The Canon 5D uses the Canon BG-E4 Battery Grip but should you splurge for the Canon-made grip or save a few dollars and go clone?
Being the Canon camera Geek, you would assume that I'd say if it ain't Canon it aint worth buying. Nope! Not in the case of the Canon 5D battery grip. The truth is the Canon 5D was first released in August of 2005. That's ancient history in terms of digital photography.
It makes no sense to shell out a lot of money for a genuine 5D battery grip on a camera that is so outdated, unless you don't mind a used 5D grip. At the time of this update, you can buy used 5D camera bodies for well under $500. Brand new grips from 3rd party manufacturers can be had for less than $40.
While it's true that I primarily stick to Canon cameras and Canon lenses, I don't blindly buy all Canon camera accessories. The 5D grips are well designed systems that give you a lot of benefits, including extended shooting and vertical camera orientation controls. The BP-511A batteries directly slide in the BG-E4 grip. Six AA batteries can be inserted into the BGM-E2 magazine as an alternative way to power the grip.
I started with the original Canon 511 batteries when I purchased my 5D but have always used the 511A batteries since then in my 5D. The grip is very versatile.
The BG-E4 actually accepts two 511, 511A, 512, or 514 lithium batteries. You can also insert a BGM-E2 battery tray and usee 6 AA batteries to power your grip.
Now I buy strictly the Non-Canon batteries for spares and if I were buying a battery grip for my Canon 5D, it would be one of the cheaper alternatives that still get positive reviews from consumers.
There are not too many of these particular Canon camera accessories still available. The Canon 5D was introduced into the market late in 2005. At the time of this writing the Canon-made BG-E4 grips costs about 3 times as much as the third-party manufacturers version of this grip.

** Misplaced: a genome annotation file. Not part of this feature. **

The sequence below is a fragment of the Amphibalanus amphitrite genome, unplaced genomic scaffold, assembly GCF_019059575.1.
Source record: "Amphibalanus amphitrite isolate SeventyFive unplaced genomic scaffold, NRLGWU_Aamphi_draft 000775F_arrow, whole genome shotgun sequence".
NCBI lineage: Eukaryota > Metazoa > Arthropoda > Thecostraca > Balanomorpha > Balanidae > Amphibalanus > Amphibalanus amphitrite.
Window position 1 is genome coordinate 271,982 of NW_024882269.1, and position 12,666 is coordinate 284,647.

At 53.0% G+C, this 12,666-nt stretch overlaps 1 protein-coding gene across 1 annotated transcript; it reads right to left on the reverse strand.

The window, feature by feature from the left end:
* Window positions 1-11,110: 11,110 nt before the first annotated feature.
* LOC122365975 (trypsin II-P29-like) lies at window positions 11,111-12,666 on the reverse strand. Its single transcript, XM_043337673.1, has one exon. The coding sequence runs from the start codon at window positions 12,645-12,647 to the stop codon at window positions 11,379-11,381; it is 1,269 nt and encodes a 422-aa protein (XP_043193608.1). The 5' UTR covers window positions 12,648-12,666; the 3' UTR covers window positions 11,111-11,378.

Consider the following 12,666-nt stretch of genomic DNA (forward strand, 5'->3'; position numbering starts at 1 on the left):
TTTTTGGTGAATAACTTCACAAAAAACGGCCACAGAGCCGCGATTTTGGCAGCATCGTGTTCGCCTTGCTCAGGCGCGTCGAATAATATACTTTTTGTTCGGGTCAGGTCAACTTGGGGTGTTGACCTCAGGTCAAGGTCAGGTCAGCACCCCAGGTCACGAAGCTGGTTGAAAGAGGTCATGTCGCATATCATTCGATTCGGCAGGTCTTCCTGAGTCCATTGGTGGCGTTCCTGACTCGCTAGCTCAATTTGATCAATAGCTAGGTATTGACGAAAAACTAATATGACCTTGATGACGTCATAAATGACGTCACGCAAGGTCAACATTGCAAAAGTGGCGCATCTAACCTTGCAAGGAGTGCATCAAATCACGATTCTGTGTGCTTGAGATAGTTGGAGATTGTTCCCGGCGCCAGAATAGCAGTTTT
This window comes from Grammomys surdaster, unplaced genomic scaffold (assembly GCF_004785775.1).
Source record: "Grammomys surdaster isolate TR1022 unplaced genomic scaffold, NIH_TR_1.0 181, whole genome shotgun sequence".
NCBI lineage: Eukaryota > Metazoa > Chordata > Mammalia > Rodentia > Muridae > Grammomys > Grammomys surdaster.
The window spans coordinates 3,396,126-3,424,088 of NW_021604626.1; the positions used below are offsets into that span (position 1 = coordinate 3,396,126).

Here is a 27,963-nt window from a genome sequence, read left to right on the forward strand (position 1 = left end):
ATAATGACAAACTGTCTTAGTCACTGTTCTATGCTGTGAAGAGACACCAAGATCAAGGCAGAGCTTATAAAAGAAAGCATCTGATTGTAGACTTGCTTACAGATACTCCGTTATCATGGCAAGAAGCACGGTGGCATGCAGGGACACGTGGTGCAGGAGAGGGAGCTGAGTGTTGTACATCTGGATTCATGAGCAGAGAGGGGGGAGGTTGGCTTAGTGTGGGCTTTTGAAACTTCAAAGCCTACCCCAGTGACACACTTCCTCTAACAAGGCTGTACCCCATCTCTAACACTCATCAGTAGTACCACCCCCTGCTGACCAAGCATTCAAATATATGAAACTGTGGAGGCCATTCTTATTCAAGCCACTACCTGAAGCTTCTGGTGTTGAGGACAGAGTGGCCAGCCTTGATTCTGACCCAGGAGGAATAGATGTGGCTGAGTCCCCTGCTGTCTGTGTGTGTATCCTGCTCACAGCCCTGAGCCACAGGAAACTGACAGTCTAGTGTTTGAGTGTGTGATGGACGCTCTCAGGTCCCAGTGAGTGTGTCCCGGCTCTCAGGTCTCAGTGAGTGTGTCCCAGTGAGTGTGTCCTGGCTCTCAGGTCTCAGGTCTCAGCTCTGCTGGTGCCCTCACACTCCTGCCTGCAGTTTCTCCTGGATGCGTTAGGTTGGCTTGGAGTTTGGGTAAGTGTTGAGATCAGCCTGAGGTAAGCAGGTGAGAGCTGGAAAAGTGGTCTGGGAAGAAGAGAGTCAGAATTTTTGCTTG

The two versions certainly don't feel the same when you hold them in your hands side by side, but the basic functions of increased battery life and the addition of camera function controls when shooting vertically are added.
For many Canon shooters a Canon Speedlite is a more useful accessory. Photography is really "painting with light" and the speedlites are both powerful, versatile and compact enough to use in a variety of photography situations.
The BG-E4 was made for the Canon 5D, the first real professional Canon DSLR I owned. I had owned 10D and 20D bodies and several lenses before taking the plunge to the full-sized sensor with the 5D.
My newest toy is now the Canon 5d Mark III. More affordable for most photographers and also a great camera to consider is the Canon EOS 60D.
Here is the complete resource for the different Canon battery grips:
Have a blast. Shoot a Canon!
Bruce Lovelace is the publisher of Canon Camera Geek. Read more about him on the About Page. He also publishes how to articles and camera gear reviews at the Photography Tips website.
View some of Bruce's photos on Instagram and Flickr. Join the tribe of followers on YouTube. Bruce also runs photo workshops and provides 1 on 1 digital photography coaching.
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